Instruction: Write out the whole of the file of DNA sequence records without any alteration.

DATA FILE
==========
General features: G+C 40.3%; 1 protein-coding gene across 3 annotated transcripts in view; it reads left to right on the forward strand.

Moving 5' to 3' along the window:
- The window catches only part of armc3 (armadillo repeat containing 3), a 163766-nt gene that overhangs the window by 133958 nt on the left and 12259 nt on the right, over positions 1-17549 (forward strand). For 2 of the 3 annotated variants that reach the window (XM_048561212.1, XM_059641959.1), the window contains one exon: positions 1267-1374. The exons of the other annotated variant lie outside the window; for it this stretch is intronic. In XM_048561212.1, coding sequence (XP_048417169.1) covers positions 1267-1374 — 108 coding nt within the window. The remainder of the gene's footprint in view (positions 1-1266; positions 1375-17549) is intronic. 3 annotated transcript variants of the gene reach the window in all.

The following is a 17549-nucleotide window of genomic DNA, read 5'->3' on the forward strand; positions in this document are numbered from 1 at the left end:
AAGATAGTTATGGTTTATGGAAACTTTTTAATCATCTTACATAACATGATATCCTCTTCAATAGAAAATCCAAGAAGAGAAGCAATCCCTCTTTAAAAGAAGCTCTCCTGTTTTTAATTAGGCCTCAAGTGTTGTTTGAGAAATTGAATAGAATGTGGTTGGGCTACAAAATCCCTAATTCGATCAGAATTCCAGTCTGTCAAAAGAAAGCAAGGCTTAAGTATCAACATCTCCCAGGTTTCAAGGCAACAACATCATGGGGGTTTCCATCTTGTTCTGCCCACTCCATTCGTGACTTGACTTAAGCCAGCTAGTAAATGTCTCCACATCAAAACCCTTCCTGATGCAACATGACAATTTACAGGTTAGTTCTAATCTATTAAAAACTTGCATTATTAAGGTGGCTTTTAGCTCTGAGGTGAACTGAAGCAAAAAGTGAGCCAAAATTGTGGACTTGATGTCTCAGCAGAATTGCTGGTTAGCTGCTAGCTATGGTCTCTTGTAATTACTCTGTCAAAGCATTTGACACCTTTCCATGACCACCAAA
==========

General features: G+C 40.3%; 1 protein-coding gene across 3 annotated transcripts in view; it reads left to right on the forward strand.

Moving 5' to 3' along the window:
- The window catches only part of armc3 (armadillo repeat containing 3), a 163766-nt gene that overhangs the window by 133958 nt on the left and 12259 nt on the right, over positions 1-17549 (forward strand). For 2 of the 3 annotated variants that reach the window (XM_048561212.1, XM_059641959.1), the window contains one exon: positions 1267-1374. The exons of the other annotated variant lie outside the window; for it this stretch is intronic. In XM_048561212.1, coding sequence (XP_048417169.1) covers positions 1267-1374 — 108 coding nt within the window. The remainder of the gene's footprint in view (positions 1-1266; positions 1375-17549) is intronic. 3 annotated transcript variants of the gene reach the window in all.

The following is a 17549-nucleotide window of genomic DNA, read 5'->3' on the forward strand; positions in this document are numbered from 1 at the left end:
AAGATAGTTATGGTTTATGGAAACTTTTTAATCATCTTACATAACATGATATCCTCTTCAATAGAAAATCCAAGAAGAGAAGCAATCCCTCTTTAAAAGAAGCTCTCCTGTTTTTAATTAGGCCTCAAGTGTTGTTTGAGAAATTGAATAGAATGTGGTTGGGCTACAAAATCCCTAATTCGATCAGAATTCCAGTCTGTCAAAAGAAAGCAAGGCTTAAGTATCAACATCTCCCAGGTTTCAAGGCAACAACATCATGGGGGTTTCCATCTTGTTCTGCCCACTCCATTCGTGACTTGACTTAAGCCAGCTAGTAAATGTCTCCACATCAAAACCCTTCCTGATGCAACATGACAATTTACAGGTTAGTTCTAATCTATTAAAAACTTGCATTATTAAGGTGGCTTTTAGCTCTGAGGTGAACTGAAGCAAAAAGTGAGCCAAAATTGTGGACTTGATGTCTCAGCAGAATTGCTGGTTAGCTGCTAGCTATGGTCTCTTGTAATTACTCTGTCAAAGCATTTGACACCTTTCCATGACCACCAAA